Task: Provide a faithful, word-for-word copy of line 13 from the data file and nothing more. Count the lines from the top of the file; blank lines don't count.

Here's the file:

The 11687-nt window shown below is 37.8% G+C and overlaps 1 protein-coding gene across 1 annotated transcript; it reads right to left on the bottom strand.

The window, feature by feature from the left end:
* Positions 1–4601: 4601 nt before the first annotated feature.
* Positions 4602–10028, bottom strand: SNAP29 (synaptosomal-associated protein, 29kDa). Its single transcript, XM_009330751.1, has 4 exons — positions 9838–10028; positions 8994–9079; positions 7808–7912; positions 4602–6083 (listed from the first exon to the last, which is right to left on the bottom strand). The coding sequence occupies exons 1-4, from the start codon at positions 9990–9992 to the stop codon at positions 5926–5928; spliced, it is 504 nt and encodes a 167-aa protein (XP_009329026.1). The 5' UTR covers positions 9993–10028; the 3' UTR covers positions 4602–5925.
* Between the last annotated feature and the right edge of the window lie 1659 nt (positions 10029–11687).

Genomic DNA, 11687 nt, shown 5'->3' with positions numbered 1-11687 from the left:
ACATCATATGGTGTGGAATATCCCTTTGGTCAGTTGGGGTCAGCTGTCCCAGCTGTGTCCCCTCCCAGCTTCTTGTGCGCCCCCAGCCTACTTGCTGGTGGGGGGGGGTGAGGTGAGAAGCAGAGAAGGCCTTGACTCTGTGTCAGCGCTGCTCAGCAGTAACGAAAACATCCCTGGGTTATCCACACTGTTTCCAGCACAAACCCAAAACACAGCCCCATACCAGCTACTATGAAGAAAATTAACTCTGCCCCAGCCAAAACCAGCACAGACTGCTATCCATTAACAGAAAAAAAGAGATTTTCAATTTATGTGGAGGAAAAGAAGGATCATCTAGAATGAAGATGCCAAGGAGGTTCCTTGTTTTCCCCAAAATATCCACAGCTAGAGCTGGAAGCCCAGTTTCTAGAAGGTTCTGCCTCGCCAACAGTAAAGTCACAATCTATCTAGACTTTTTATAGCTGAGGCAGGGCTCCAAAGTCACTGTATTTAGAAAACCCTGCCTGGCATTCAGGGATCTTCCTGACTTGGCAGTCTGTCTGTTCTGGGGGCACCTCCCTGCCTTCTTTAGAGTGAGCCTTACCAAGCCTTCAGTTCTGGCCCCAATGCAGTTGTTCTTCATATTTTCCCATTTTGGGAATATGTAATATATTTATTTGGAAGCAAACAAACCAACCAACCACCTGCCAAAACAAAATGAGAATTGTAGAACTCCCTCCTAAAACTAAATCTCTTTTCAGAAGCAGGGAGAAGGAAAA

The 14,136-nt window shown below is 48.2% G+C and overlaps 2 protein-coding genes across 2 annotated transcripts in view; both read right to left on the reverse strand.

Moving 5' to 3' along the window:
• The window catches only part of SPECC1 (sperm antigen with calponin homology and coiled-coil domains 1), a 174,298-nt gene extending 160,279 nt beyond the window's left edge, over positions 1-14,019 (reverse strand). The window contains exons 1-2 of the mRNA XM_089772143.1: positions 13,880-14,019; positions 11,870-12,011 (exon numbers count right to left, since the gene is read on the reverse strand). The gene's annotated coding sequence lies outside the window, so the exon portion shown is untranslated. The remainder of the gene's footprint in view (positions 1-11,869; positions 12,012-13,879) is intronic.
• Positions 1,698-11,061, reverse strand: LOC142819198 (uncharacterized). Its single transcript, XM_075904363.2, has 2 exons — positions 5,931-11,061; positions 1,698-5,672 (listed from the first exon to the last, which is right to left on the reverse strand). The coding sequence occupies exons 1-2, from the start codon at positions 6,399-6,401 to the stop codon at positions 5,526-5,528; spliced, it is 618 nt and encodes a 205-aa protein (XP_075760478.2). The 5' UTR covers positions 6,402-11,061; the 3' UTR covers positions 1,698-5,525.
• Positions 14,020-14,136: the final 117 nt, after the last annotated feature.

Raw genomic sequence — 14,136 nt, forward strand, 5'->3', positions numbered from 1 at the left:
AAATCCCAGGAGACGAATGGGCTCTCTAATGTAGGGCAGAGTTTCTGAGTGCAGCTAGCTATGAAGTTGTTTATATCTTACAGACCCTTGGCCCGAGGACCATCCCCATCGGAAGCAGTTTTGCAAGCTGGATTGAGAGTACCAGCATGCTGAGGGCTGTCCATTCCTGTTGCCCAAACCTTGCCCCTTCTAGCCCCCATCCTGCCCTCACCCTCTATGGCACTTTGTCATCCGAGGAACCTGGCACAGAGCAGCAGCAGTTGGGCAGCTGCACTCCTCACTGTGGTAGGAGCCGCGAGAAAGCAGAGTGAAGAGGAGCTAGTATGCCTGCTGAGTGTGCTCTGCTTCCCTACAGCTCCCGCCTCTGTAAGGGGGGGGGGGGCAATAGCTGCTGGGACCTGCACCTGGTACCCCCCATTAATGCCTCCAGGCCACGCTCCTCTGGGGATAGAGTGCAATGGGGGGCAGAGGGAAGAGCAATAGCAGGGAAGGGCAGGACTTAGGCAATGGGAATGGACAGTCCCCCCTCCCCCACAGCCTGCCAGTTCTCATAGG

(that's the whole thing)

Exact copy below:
Raw genomic sequence — 14,136 nt, forward strand, 5'->3', positions numbered from 1 at the left: